The episode of the dusk-to-dawn hartal organised by the now-banned Popular Front of India (PFI) witnessed random incidents of violence causing disarray in the state of Kerala, causing the state a loss of Rs 86 lakhs, the state government told the high court.
The hartal was called in response to NIA’s sweeping raids on the PFI hideouts across the country in September this year. The one-day strike saw instances of vandalism of public and private properties, attack on police officers and petrol bombs hurled at civil localities in Kerala.
On Monday, the Kerala government revealed to the High Court that the state had suffered a total loss of Rs 86 lakhs while private persons endured a loss of Rs 16 lakhs. The state on November 7 said that it had begun the procedure to reclaim the losses incurred and had appointed former district judge P D Shargadharan as the claims commissioner.
Violence caused by PFI cadres in Kerala
The PFI extremists during the protest created a ruckus and damaged several KSRTC buses by pelting stones at them and breaking the bus windshields. Buses and cars were damaged by the PFI extremists in the Thiruvananthapuram, Kollam, Pathanamthitta, Alappuzha, Ernakulam, Kozhikode, and Wayanad districts of Kerala. As reported earlier, the PFI workers also destroyed many of the private buses. Around 71 of the KSRTC buses were damaged and 11 KSRTC employees were injured.
The extremists at Pallimukku in the Kollam district rammed a speeding motorbike on police foot patrol, injuring two officers. The state that day also witnessed several incidents of petrol bombings at Uliyil in Narayanpara in Kannur and also private vehicles being ambushed near Aralam. As the police initiated action against PFI cadres to control the situation in the state, the protest turned violent, with demonstrators vandalising several private businesses for refusing to close the shutters for the day.
The protesters also blocked the traffic and targeted the state conveyance system by launching attacks on public buses and private vehicles carrying passengers to their destinations. Several passengers travelling in the buses were also reportedly injured during the protest. According to the reports, helmet-clad persons travelling on motorbikes had targeted the KSRTC buses and had also pelted stones at the passengers. The PFI hartal reportedly ruined the everyday life of the state and forced the Kerala High Court to take suo-moto cognizance of the incident.
‘Hartal was organised without permission’: Kerala HC
The Kerala High Court maintained that the one-day statewide bandh in the state was organised by the PFI without permission for inciting violence. The court stated that hartal had previously been prohibited and that the damage to public property could not be tolerated. It further impleaded PFI State General Secretary A Abdul Sathar as an additional respondent in the case and directed the state government to file a report.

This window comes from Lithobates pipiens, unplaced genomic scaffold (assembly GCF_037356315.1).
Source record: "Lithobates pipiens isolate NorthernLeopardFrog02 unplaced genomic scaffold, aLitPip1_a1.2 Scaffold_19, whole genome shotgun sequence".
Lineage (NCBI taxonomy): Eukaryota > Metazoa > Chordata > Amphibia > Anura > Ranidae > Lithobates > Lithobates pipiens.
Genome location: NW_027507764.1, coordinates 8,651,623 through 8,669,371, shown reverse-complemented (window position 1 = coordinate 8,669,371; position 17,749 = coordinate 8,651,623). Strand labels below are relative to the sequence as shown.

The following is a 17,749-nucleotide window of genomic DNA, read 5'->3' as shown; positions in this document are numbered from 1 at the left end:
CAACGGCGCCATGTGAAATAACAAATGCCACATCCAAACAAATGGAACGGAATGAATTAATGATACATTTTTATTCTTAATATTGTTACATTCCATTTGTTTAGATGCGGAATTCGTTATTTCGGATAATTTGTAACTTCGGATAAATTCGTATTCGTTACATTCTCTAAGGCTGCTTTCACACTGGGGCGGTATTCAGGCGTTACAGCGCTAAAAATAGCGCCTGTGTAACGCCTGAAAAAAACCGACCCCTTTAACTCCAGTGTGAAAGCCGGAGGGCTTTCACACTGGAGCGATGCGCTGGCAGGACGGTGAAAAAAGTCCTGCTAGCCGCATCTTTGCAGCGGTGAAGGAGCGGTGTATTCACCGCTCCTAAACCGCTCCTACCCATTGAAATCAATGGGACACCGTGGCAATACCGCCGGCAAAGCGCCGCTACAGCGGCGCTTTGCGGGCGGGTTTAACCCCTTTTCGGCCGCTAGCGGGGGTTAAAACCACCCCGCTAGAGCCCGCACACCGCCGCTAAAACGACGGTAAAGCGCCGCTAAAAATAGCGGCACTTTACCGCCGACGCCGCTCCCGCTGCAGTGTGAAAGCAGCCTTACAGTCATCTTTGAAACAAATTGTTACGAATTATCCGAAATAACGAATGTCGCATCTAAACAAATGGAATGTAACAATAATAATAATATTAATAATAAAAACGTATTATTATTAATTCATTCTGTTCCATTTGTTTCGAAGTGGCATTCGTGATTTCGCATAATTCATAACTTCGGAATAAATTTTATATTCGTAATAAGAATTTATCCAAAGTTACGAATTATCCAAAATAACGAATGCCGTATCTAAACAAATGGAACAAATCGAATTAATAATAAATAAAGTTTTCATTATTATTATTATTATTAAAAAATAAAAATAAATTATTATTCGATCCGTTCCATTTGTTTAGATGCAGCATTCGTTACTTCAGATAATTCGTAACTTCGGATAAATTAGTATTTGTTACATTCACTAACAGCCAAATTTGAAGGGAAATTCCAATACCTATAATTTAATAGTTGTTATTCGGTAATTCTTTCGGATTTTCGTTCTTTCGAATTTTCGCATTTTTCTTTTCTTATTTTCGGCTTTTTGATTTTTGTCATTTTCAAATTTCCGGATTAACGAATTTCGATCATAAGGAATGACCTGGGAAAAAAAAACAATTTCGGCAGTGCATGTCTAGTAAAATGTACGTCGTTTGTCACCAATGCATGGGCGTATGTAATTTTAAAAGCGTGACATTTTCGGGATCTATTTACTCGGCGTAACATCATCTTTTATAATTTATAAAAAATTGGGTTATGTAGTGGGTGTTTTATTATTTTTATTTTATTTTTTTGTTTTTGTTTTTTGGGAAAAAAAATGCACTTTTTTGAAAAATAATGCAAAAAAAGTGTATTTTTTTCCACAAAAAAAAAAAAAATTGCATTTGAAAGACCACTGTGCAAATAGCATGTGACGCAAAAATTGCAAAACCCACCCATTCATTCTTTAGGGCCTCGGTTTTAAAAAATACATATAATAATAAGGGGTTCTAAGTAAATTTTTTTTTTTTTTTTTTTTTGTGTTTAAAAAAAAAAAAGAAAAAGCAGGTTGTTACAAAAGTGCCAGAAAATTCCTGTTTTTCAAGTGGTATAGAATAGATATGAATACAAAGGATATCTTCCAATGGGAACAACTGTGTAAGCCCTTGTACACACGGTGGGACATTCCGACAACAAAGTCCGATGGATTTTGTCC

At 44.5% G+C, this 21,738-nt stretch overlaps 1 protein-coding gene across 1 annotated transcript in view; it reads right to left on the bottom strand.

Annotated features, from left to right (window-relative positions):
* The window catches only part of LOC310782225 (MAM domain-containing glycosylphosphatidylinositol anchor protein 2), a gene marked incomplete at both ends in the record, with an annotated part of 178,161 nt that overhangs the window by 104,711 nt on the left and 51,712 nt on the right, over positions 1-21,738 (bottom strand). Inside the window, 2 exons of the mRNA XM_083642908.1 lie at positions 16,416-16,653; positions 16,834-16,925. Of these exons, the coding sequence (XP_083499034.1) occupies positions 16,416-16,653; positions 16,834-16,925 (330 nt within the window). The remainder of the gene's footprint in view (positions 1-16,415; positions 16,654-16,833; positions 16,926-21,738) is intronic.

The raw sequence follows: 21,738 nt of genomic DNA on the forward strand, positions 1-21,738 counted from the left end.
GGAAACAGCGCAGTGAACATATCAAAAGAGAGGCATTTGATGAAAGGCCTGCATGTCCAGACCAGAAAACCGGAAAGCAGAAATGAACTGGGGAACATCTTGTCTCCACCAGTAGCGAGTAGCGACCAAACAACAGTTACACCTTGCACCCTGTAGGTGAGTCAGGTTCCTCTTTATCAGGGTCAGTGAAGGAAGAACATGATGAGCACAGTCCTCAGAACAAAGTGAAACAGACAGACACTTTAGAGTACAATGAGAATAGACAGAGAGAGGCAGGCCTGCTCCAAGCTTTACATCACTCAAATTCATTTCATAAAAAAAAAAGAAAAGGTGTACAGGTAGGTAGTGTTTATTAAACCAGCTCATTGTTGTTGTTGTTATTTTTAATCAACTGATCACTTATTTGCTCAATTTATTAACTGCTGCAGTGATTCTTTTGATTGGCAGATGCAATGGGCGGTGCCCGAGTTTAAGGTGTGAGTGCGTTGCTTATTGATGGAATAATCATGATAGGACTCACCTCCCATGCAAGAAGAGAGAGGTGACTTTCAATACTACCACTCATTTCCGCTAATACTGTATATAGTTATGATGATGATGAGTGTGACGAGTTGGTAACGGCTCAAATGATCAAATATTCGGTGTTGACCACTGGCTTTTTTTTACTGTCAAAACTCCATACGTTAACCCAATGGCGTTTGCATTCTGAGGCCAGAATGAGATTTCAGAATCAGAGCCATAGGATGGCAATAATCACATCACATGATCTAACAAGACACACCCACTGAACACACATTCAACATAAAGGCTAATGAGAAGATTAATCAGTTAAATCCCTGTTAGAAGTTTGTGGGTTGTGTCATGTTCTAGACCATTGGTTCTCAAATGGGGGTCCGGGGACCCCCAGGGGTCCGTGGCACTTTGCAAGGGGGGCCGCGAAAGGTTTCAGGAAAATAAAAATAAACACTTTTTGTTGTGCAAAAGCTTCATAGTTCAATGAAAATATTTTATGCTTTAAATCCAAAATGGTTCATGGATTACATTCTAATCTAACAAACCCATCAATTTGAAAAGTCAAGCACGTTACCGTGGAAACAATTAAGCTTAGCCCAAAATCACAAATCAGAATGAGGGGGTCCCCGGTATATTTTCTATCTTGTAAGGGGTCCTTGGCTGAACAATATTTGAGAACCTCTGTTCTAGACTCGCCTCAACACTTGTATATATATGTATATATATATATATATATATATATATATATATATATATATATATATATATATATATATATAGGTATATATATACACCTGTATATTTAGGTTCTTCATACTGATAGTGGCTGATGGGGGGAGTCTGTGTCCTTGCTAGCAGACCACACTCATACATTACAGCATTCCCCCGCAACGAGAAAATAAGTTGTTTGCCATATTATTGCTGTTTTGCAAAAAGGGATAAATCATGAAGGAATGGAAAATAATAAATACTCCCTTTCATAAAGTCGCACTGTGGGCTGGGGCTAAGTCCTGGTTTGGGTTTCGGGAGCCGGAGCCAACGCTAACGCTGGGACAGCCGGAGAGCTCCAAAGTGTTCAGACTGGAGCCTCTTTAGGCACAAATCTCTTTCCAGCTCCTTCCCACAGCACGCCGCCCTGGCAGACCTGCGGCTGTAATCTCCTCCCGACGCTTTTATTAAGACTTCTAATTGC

Also, on September 27, the Kerala State Road Transport Corporation (KSRTC) moved to the Kerala HC seeking compensation of Rs 5.06 crores from the Popular Front of India (PFI) for losses caused to the corporation during the strike called by the PFI. The corporation noted that the buses would become operational and resume services only after repair works.
Notably, the Court on September 29 directed the PFI to pay Rs 5.20 crores for the damages estimated by the state government and the KSRTC. The PFI had been ordered to deposit the fine within two weeks with the Additional Chief Secretary, Home Department. The state on Monday however revealed that it had initiated the process to reclaim the losses incurred during the protests and that it has appointed former district judge P D Shargadharan as the claims commissioner.
The Kerala Police had earlier detained around 724 persons in connection with the PFI hartal case and had identified and arrested the majority of them. As per the reports, the police have so far registered 361 cases and have arrested around 2674 people in connection with the violence which happened on September 23 under the pretext of a ‘general strike’.
PFI was banned on September 27
Following two rounds of the massive crackdown, the Ministry of Home Affairs on September 27 issued a notification banning Popular Front of India and its affiliate organizations. The MHA stated that the organizations including All India Imams Council, Campus Front of India (CFI), Rehab India Foundation, National Conf of Human Rights Org, National Women’s Front, Junior Front, Empower India Foundation, and Rehab Foundation, Kerala-operated unlawfully and needed to be banned under UAPA.
The ban on the PFI came after two rounds of searches by the NIA in a multi-agency investigation against the organization for sponsoring terror operations in the nation. The initial series of raids occurred on September 22, with a follow-up on September 27 in multiple states, resulting in the arrest of multiple persons associated with PFI.
The NIA officials also recovered several incriminating materials from the PFI hubs located in around 17 states of the country. Prominent among them include a brochure and CD related to ‘Mission 2047’. As reported earlier, the document has been recovered from the possession of the vice president of PFI Maharashtra and PE training material from Irfan Milli’s house, the State President of PFI Maharashtra.
Further, a huge amount of undocumented cash was also recovered from the PFI leaders of Karnataka and Tamil Nadu and also document in a ‘short course on how to make IEDs using easily available materials. Meanwhile, pen drives containing videos related to ISIS, and Gajwa-e-Hind were found from the Uttar Pradesh PFI leadership and Marine radio sets from Tamil Nadu PFI leadership. Many such other materials including wireless communication devices have been taken into custody by the official.